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Ergonomic mouse

My mouse hand has begun to show symptoms. My pinky got very sore after a day’s work because it was in a funny position against the table all the time. I looked up ergonomic mouse solutions, but they all cost 30e+ and cheapest ones weren’t even worth of considering. The more expensive ones, the kind I could have considered of buying cost 70e+. These prices are crazy since it shouldn’t cost more to manufacture an ergonomic mouse than a regular mouse. Why aren’t all mice ergonomic? Again, I thought I’d “make” the thing myself. I really doubt that a mass produced mouse could ever beat a mouse made just for your hand.

Here’s some pictures of the finished product and construction pictures:

The construction goes as follows:

1. Wrap your mouse into house hold plastic. This will protect it from moisture.

2. Get or make some paper mass. I had a big bag of it for house insulation purposes, but it can be made by ripping newspaper into small pieces. Paper mass is a nice material for this project, because it’s light and easily available.

3. Wet the paper mass in a bowl. At this point you can add about 50% of white glue to the water. I didn’t, but I did aply white glue afterwards. The glue will bind the paper mass and it’ll be more durable.

4. Put the mouse on some movable plate, on house hold plastic. (I didn’t but you should. I moved the mass on a plate afterwards.) Shape the paper mass around it using your hand as a mold. See that your fingers reach the buttons and your hand is in a good position. A good position is when the hand is a bit tilted (that is the principle of “vertical” mice, the hand is in handshaking position). The hand doesn’t have to be completely vertical, though. As long as it doesn’t feel “twisted” i.e. it’s feeling relaxed when you’re holding the mouse on the table.

You can shape the paper mass easily. Just squeeze it to mold it and if there’s too much in one place, take it off and if there’s too little, put some more.

At the end the paper mass should be squeezed pretty dense and the most of the water should have been squeezed out. If you didn’t put glue in the water to begin with, you can make a 50%-50% water-glue solution now and wet the paper mass with it.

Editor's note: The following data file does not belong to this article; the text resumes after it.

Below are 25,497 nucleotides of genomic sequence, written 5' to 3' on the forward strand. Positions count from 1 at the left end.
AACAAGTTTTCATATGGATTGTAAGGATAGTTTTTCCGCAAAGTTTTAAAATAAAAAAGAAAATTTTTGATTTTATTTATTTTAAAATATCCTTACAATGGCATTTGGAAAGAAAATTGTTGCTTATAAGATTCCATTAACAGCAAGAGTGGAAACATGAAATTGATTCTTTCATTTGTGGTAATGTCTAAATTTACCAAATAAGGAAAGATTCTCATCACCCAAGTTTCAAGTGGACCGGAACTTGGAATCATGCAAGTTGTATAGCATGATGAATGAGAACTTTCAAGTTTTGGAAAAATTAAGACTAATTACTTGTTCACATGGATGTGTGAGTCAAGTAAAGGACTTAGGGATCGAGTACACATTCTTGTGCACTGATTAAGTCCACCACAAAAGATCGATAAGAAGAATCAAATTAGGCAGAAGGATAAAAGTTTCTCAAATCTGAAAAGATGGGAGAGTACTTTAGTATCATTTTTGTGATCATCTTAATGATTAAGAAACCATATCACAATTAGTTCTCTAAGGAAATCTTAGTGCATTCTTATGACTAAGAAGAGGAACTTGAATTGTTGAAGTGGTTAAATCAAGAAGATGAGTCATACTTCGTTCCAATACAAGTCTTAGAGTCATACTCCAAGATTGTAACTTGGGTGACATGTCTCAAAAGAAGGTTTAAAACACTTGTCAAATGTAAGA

NOTE: Don’t pour the water-glue solution to the drain but instead dry it with toilet paper and put in the trash. If you have a habit of pouring large amounts of solidifying liquids to the drain, eventually it will get clogged, and that will be EXPENSIVE.

5. Let the paper mass get stiff for a few hours. At some point the paper mass is stiff enough so that you can carefully pull out the mouse. Then you can put some newspaper balls to replace the mouse and hold the “roof” that goes over the mouse. Then you can stick the plate on which the mass is lying to microwave oven on the lowest level (“keep warm” or “defrost”) for 15-20 minutes at a time, to speed up the drying. Check the mass after a few minutes in the microwave, though, so that you don’t fry it and your microwave. I suppose you can stick it in a regular oven too, at about 50C. Or if you have time, just wait for a few days.

6. After the mass is completely dry, test the mouse. Stick the mouse inside the mass. At this point you can still return to the step 4, if you’re not happy.

7. Finish the mass. Sand down the worst edges and apply the finishing of your desire. I just stuck the mass inside my wife’s old pantyhose. This also made the mouse slippery and slide easily on my (plastic) mouse pad. If you have a fabric mouse pad, you can cover the underneath of the mouse with plastic, e.g. packing tape or such (I’ll leave it to you to experiment). I suppose you could also spray some silicone or spackle on it and cover it with some stretching fabric, but take into account that silicone and spackle are quite heavy materials, thus your mouse will be heavier also. You don’t necessarily have to attach the mouse inside the mass if the mass is tight enough around the mouse. But I suppose you could use some double sided tape or some strips of bicycle inner tire between the mouse and mass.

EXTRA:

I also taped my mouse pad to the table, because I really hate it if the mouse pad moves around. The tape also made it more slippery.

Then I screwed an elbow rest to my table, so that I wouldn’t have to reach to the mouse. (By the way, computer elbow rests cost 90e+ if you buy them and this one took me only 10 minutes to make…)

I had to get a wrist rest for the mouse already a few years ago but now the mouse supports also the wrist. I moved the wrist rest backwards under my elbow – feels really good.

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